This morning, as I was preoccupied with a problem that had sprung up, an email came in. I didn’t recognize the “from” name. The subject read DON’T FORGET!!! Never mind the fact that it was totally blind and offered no benefit, the caps and exclamation points added to my pre-existing annoyance. I opened the email anyway, and the bold red and black graphics and huge type shouted at me. Not finding an opt-out option, I hit “Reply” and shot back Take me off your mailing list!!
No sooner did I hit “Send,” than I recalled that I did know the sender – she was a completely delightful woman whom I had met at a networking function at least a year before, perhaps two. Feeling guilty about my cyber-shouting, I followed up with an apology. But most of the time, when people opt out of your list, you don’t get a second chance.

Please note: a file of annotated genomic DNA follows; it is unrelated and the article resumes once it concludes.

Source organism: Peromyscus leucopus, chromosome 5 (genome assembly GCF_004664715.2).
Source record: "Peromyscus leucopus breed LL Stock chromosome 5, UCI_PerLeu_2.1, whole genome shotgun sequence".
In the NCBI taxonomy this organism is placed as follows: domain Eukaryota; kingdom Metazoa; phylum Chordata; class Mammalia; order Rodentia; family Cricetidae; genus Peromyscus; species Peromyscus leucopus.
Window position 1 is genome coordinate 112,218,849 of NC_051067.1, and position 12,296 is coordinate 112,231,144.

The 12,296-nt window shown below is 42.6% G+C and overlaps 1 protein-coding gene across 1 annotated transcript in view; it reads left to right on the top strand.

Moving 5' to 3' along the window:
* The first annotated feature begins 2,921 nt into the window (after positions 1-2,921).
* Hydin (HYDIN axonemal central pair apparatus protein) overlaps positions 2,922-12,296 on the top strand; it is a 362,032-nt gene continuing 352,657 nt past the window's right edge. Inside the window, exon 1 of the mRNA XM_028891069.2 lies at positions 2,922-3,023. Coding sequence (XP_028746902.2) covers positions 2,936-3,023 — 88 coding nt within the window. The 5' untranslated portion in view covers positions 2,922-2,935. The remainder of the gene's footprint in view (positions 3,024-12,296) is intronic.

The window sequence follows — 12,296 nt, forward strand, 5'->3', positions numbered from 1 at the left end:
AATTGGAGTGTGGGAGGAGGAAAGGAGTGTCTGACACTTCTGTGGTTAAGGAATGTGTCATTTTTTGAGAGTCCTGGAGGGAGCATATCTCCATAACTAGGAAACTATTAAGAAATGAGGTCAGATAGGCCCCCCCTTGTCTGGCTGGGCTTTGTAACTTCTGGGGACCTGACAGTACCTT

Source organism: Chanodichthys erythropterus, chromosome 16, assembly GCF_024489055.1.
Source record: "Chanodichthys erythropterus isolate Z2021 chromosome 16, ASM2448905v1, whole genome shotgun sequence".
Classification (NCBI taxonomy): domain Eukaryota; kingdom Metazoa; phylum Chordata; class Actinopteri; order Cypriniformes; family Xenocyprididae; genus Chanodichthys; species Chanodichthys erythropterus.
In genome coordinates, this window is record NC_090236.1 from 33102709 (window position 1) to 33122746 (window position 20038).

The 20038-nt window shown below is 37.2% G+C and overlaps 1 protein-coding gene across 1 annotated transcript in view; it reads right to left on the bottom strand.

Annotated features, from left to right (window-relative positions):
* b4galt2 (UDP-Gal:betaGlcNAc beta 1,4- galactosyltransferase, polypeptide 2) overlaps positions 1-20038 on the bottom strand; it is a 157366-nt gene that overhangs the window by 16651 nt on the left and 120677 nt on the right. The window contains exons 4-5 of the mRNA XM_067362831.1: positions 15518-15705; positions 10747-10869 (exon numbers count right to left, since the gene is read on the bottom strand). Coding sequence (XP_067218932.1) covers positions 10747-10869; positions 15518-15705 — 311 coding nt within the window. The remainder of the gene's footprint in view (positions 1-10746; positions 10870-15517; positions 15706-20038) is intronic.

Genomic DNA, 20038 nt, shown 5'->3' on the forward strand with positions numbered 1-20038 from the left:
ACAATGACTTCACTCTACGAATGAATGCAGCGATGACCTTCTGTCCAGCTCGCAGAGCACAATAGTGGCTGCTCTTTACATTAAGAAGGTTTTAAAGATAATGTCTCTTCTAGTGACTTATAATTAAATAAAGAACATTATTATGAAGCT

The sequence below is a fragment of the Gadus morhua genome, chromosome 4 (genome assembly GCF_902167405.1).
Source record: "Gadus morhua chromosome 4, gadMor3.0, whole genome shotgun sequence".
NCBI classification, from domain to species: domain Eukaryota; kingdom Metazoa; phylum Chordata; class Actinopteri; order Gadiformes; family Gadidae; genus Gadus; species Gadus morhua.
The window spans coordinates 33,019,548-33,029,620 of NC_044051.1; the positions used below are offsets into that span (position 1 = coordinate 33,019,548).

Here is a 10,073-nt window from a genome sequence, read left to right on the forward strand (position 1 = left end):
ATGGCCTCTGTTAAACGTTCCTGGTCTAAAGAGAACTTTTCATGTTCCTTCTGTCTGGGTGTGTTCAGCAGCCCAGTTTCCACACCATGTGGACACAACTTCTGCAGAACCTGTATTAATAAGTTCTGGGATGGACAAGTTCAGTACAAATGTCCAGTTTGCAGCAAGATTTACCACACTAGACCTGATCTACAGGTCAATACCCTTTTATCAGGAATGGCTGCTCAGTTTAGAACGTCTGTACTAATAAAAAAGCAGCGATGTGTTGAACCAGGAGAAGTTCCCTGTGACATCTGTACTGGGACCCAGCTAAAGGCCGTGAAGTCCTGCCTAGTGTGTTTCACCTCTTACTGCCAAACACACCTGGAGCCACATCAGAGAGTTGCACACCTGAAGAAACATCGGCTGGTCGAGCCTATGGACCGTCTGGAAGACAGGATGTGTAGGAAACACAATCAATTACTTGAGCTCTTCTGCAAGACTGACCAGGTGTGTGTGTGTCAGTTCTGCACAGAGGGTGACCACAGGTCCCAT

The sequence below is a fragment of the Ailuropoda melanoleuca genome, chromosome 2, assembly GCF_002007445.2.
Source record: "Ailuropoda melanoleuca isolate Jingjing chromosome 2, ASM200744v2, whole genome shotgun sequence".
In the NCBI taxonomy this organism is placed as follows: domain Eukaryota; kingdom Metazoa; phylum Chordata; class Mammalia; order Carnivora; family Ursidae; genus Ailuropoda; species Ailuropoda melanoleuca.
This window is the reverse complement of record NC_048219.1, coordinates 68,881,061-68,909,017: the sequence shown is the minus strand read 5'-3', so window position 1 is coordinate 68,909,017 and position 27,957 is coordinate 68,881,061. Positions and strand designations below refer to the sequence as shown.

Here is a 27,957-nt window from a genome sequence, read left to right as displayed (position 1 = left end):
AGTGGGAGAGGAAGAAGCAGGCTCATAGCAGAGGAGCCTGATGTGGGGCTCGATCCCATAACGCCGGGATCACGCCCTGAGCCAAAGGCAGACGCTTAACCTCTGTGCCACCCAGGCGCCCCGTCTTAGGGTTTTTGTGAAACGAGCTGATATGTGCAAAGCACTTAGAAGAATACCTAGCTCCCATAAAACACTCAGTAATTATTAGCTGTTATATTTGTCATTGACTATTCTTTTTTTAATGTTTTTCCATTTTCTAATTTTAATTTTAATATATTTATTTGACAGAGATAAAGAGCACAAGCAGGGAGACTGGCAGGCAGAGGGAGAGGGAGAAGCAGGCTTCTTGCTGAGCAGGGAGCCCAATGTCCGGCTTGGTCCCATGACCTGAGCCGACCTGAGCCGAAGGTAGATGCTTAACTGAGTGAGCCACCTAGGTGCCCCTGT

The fact that the email I received was poorly executed was only part of the issue. The biggest problem was that I didn’t immediately recognize the sender because she let so much time lapse before contacting me.
We’ve launched a number of newsletters with lists that haven’t been used actively. For each year that passes without email addresses being used, spam report rates generally double. They can quickly reach the level where ISPs refuse to continue mailing.
Some companies only send emails in season, or every now and then when they’re not too busy – a big mistake. A regular schedule of emails that provide information your customers appreciate is the best way to make use of this valuable resource.